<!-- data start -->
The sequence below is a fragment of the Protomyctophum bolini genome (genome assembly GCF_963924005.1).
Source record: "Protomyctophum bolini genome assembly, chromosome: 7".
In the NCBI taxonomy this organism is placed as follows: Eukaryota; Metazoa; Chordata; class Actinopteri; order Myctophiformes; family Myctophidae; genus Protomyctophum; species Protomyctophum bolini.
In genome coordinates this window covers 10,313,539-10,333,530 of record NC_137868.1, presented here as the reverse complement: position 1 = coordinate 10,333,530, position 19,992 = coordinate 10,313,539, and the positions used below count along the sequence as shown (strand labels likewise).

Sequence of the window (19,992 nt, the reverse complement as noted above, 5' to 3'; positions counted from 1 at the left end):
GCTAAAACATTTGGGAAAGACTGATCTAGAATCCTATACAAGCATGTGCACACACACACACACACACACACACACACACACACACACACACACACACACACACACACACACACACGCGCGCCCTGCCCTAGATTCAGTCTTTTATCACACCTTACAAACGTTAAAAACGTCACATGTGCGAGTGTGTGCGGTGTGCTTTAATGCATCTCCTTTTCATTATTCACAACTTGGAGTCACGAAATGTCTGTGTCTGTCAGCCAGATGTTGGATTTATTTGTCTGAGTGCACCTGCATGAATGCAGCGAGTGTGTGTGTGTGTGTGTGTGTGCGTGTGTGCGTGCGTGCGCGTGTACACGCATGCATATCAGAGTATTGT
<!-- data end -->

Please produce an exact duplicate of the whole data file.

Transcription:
The sequence below is a fragment of the Protomyctophum bolini genome (genome assembly GCF_963924005.1).
Source record: "Protomyctophum bolini genome assembly, chromosome: 7".
In the NCBI taxonomy this organism is placed as follows: Eukaryota; Metazoa; Chordata; class Actinopteri; order Myctophiformes; family Myctophidae; genus Protomyctophum; species Protomyctophum bolini.
In genome coordinates this window covers 10,313,539-10,333,530 of record NC_137868.1, presented here as the reverse complement: position 1 = coordinate 10,333,530, position 19,992 = coordinate 10,313,539, and the positions used below count along the sequence as shown (strand labels likewise).

Sequence of the window (19,992 nt, the reverse complement as noted above, 5' to 3'; positions counted from 1 at the left end):
GCTAAAACATTTGGGAAAGACTGATCTAGAATCCTATACAAGCATGTGCACACACACACACACACACACACACACACACACACACACACACACACACACACACACACACACACACGCGCGCCCTGCCCTAGATTCAGTCTTTTATCACACCTTACAAACGTTAAAAACGTCACATGTGCGAGTGTGTGCGGTGTGCTTTAATGCATCTCCTTTTCATTATTCACAACTTGGAGTCACGAAATGTCTGTGTCTGTCAGCCAGATGTTGGATTTATTTGTCTGAGTGCACCTGCATGAATGCAGCGAGTGTGTGTGTGTGTGTGTGTGTGCGTGTGTGCGTGCGTGCGCGTGTACACGCATGCATATCAGAGTATTGT